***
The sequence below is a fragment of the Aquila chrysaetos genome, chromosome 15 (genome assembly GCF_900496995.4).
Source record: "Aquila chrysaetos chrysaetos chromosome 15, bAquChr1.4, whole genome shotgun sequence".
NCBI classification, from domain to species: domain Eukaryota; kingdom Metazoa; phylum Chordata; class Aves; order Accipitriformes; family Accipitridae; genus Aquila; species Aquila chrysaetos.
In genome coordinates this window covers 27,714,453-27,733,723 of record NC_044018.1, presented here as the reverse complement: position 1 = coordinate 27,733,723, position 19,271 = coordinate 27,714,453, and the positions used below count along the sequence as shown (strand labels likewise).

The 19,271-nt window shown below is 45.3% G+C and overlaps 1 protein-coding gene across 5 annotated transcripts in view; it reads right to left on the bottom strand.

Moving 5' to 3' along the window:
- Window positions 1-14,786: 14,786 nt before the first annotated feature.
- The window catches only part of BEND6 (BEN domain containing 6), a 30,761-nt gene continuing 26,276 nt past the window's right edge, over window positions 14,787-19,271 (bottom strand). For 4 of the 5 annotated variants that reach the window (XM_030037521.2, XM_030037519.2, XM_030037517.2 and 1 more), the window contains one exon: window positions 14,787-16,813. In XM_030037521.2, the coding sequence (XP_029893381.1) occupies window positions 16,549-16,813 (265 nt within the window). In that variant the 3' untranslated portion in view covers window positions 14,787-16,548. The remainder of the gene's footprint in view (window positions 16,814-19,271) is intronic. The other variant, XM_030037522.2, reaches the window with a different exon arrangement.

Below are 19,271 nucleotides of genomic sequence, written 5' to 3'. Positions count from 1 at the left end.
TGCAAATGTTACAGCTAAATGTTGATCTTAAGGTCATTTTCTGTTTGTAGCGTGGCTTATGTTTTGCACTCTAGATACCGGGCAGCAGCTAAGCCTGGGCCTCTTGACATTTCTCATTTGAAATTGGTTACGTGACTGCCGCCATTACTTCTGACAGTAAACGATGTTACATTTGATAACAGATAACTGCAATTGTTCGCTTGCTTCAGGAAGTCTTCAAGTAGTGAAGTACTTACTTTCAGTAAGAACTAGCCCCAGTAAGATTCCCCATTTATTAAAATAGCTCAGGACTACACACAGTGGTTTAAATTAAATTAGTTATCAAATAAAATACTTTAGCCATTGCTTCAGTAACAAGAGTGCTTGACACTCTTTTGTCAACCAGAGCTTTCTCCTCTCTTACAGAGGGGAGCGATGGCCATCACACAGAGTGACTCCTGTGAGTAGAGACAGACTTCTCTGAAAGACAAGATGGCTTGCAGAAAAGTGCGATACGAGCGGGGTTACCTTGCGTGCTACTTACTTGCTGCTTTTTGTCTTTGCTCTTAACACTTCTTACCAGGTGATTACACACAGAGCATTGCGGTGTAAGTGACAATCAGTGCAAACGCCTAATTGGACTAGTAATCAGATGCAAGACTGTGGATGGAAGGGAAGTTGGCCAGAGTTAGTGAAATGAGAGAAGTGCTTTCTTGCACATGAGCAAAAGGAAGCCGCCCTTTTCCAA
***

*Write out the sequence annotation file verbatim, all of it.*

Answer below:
The sequence below is a fragment of the Aquila chrysaetos genome, chromosome 15 (genome assembly GCF_900496995.4).
Source record: "Aquila chrysaetos chrysaetos chromosome 15, bAquChr1.4, whole genome shotgun sequence".
NCBI classification, from domain to species: domain Eukaryota; kingdom Metazoa; phylum Chordata; class Aves; order Accipitriformes; family Accipitridae; genus Aquila; species Aquila chrysaetos.
In genome coordinates this window covers 27,714,453-27,733,723 of record NC_044018.1, presented here as the reverse complement: position 1 = coordinate 27,733,723, position 19,271 = coordinate 27,714,453, and the positions used below count along the sequence as shown (strand labels likewise).

The 19,271-nt window shown below is 45.3% G+C and overlaps 1 protein-coding gene across 5 annotated transcripts in view; it reads right to left on the bottom strand.

Moving 5' to 3' along the window:
- Window positions 1-14,786: 14,786 nt before the first annotated feature.
- The window catches only part of BEND6 (BEN domain containing 6), a 30,761-nt gene continuing 26,276 nt past the window's right edge, over window positions 14,787-19,271 (bottom strand). For 4 of the 5 annotated variants that reach the window (XM_030037521.2, XM_030037519.2, XM_030037517.2 and 1 more), the window contains one exon: window positions 14,787-16,813. In XM_030037521.2, the coding sequence (XP_029893381.1) occupies window positions 16,549-16,813 (265 nt within the window). In that variant the 3' untranslated portion in view covers window positions 14,787-16,548. The remainder of the gene's footprint in view (window positions 16,814-19,271) is intronic. The other variant, XM_030037522.2, reaches the window with a different exon arrangement.

Below are 19,271 nucleotides of genomic sequence, written 5' to 3'. Positions count from 1 at the left end.
TGCAAATGTTACAGCTAAATGTTGATCTTAAGGTCATTTTCTGTTTGTAGCGTGGCTTATGTTTTGCACTCTAGATACCGGGCAGCAGCTAAGCCTGGGCCTCTTGACATTTCTCATTTGAAATTGGTTACGTGACTGCCGCCATTACTTCTGACAGTAAACGATGTTACATTTGATAACAGATAACTGCAATTGTTCGCTTGCTTCAGGAAGTCTTCAAGTAGTGAAGTACTTACTTTCAGTAAGAACTAGCCCCAGTAAGATTCCCCATTTATTAAAATAGCTCAGGACTACACACAGTGGTTTAAATTAAATTAGTTATCAAATAAAATACTTTAGCCATTGCTTCAGTAACAAGAGTGCTTGACACTCTTTTGTCAACCAGAGCTTTCTCCTCTCTTACAGAGGGGAGCGATGGCCATCACACAGAGTGACTCCTGTGAGTAGAGACAGACTTCTCTGAAAGACAAGATGGCTTGCAGAAAAGTGCGATACGAGCGGGGTTACCTTGCGTGCTACTTACTTGCTGCTTTTTGTCTTTGCTCTTAACACTTCTTACCAGGTGATTACACACAGAGCATTGCGGTGTAAGTGACAATCAGTGCAAACGCCTAATTGGACTAGTAATCAGATGCAAGACTGTGGATGGAAGGGAAGTTGGCCAGAGTTAGTGAAATGAGAGAAGTGCTTTCTTGCACATGAGCAAAAGGAAGCCGCCCTTTTCCAA